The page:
Making the News a 2-Way Street

Public journalism aims to give people a voice in media coverage

| July-August 1995

Is it time to make the news media more responsive to everyday people? Stung by diminishing public esteem and declining readership (especially among the young), more and more daily newspapers are embracing a new news concept, variously described as community journalism, public journalism, and community-assisted reporting.

“According to the gospel of public journalism, professional passivity is passé; activism is hot,” writes Alicia C. Shepard in American Journalism Review (Sept. 1994). “Detachment is out; participation is in. Experts are no longer the quote machines of choice; readers’ voices must be heard.” Proponents of public journalism argue that “objectivity” and “balance” have caused people to believe that papers are merely mouthpieces for spokespeople and spin doctors, and that the real stories that affect people’s lives rarely see print. The idea is to discover what the people really think, beyond the gripes that appear in letters to the editor.

Editors are trying a variety of new strategies to reconnect with readers. One of the most popular is the reader forum. A sort of town hall in print, it gives people a chance to gather together and discuss topics of local importance. To use a buzzword, the papers seek to engage their audience in a “conversation.” Readers feel they’re involved, rather than being simply news “consumers.” Editors get a better idea of what’s important in their communities.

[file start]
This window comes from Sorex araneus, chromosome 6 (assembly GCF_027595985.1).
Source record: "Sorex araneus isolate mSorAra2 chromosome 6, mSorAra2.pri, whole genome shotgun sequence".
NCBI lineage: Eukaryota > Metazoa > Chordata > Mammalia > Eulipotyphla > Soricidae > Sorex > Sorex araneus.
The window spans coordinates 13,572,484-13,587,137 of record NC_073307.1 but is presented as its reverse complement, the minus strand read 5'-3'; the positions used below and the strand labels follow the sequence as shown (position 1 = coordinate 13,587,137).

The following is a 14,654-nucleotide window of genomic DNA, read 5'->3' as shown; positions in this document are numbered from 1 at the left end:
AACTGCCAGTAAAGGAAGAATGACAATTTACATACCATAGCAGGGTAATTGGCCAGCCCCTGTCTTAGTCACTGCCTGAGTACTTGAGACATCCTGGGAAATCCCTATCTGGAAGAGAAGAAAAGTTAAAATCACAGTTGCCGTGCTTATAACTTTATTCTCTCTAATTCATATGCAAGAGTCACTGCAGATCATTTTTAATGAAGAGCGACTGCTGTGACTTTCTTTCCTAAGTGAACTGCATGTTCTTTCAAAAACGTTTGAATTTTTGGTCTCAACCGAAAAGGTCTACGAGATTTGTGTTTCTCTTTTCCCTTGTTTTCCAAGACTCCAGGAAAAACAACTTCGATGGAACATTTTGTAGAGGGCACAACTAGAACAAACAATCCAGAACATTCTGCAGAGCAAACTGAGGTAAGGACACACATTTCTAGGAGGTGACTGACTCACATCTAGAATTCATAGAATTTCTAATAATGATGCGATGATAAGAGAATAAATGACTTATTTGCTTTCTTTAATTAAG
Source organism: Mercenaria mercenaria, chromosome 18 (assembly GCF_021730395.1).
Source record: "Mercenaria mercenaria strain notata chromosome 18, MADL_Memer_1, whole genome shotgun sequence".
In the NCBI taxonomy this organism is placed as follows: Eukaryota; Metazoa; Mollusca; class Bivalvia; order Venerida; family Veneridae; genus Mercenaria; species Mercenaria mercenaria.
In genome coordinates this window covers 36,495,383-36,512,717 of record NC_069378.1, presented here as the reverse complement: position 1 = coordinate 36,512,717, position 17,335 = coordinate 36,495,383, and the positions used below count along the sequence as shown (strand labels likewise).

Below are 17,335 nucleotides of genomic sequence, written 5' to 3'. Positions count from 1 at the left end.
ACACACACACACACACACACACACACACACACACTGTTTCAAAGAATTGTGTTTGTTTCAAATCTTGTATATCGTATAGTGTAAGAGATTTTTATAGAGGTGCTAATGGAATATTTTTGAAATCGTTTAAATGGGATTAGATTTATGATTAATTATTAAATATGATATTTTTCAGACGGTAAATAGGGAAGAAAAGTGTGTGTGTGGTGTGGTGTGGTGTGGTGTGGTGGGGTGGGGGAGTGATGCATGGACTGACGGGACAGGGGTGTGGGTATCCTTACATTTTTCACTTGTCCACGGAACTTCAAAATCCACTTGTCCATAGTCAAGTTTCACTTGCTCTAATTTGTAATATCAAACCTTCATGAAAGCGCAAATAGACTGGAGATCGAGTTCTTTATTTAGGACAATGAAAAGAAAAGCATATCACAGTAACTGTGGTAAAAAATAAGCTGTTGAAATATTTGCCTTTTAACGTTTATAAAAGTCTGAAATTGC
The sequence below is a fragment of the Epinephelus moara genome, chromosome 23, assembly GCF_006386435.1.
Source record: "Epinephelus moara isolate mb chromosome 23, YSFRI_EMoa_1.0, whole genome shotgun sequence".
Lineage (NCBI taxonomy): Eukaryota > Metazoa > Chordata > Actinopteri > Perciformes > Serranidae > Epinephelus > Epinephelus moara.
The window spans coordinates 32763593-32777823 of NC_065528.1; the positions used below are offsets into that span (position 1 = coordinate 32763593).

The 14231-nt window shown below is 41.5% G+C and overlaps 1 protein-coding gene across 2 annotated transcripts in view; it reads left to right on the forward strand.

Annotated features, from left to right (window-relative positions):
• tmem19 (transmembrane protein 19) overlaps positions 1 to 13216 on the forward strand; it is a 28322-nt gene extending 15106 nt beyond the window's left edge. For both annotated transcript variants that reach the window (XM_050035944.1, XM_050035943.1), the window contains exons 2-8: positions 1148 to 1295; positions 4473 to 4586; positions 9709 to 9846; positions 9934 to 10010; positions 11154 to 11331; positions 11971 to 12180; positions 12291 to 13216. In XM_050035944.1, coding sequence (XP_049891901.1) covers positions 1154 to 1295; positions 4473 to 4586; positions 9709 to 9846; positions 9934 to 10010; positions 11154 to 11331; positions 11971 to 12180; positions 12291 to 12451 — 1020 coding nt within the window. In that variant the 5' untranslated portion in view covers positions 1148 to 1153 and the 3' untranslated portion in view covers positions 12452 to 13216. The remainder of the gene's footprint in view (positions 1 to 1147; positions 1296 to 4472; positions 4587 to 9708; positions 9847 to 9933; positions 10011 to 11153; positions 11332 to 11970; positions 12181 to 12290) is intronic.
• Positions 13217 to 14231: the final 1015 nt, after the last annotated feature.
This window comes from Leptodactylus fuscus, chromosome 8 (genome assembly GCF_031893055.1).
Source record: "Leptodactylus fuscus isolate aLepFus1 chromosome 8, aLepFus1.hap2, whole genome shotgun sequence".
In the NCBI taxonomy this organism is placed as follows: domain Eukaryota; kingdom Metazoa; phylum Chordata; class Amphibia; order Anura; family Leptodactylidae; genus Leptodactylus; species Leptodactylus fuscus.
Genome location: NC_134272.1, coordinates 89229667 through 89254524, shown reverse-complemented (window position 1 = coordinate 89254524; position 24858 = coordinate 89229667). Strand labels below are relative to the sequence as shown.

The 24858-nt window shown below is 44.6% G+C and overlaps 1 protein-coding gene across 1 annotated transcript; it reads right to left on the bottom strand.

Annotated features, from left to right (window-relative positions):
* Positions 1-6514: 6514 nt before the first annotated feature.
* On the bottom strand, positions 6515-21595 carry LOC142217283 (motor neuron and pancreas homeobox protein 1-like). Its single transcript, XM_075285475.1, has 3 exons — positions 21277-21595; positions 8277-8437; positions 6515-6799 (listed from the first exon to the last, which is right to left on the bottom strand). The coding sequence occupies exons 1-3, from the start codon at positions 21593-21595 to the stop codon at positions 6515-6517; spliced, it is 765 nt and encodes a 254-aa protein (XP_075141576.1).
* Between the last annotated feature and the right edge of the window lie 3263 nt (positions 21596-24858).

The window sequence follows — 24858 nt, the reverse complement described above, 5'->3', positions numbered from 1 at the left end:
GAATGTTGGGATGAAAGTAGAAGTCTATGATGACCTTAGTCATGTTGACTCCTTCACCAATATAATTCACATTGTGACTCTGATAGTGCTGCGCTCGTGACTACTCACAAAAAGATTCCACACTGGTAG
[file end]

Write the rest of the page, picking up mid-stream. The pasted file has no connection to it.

Some are going further. Shepard reports that in 1992 the Charlotte Observer and other papers “abandoned horse-race election coverage, concentrating instead on the issues that mattered most to voters.” Several dailies organized candidate forums at which reporters asked questions sent in by readers. Perhaps one of the most activist efforts (not surprisingly, it came from a smaller paper) took place in 1991, when the Bremerton, Washington, Sun helped spearhead an effort to buy local open space to keep it out of the hands of developers. The required bond issue was defeated, but the Sun had revived the old idea that crusading newspapers can be a key part of the political process.

Indeed, many of public journalism’s critics say that’s all this “new” concept is. “This is radical?” asks Howard Schneider, a New York Newsday managing editor, in Shepard’s article. “It's the most traditional thing that any newspaper worth doing has ever done.”

Some critics claim, however, that public journalism can usurp or blunt citizen involvement. Washington Post executive editor Leonard Downie Jr. argues that while a newspaper should dig into a local issue, “we don’t want our coverage to tell people how they should deal with it. That’s up to the voters and the Congress and the city council and the mayor.”

Pay Now Save $5!

Utne Summer 2016Want to gain a fresh perspective? Read stories that matter? Feel optimistic about the future? It's all here! Utne Reader offers provocative writing from diverse perspectives, insightful analysis of art and media, down-to-earth news and in-depth coverage of eye-opening issues that affect your life.

Save Even More Money By Paying NOW!

Pay now with a credit card and take advantage of our earth-friendly automatic renewal savings plan. You save an additional $5 and get 4 issues of Utne Reader for only $40.00 (USA only).

Or Bill Me Later and pay just $45 for 4 issues of Utne Reader!

Facebook Instagram Twitter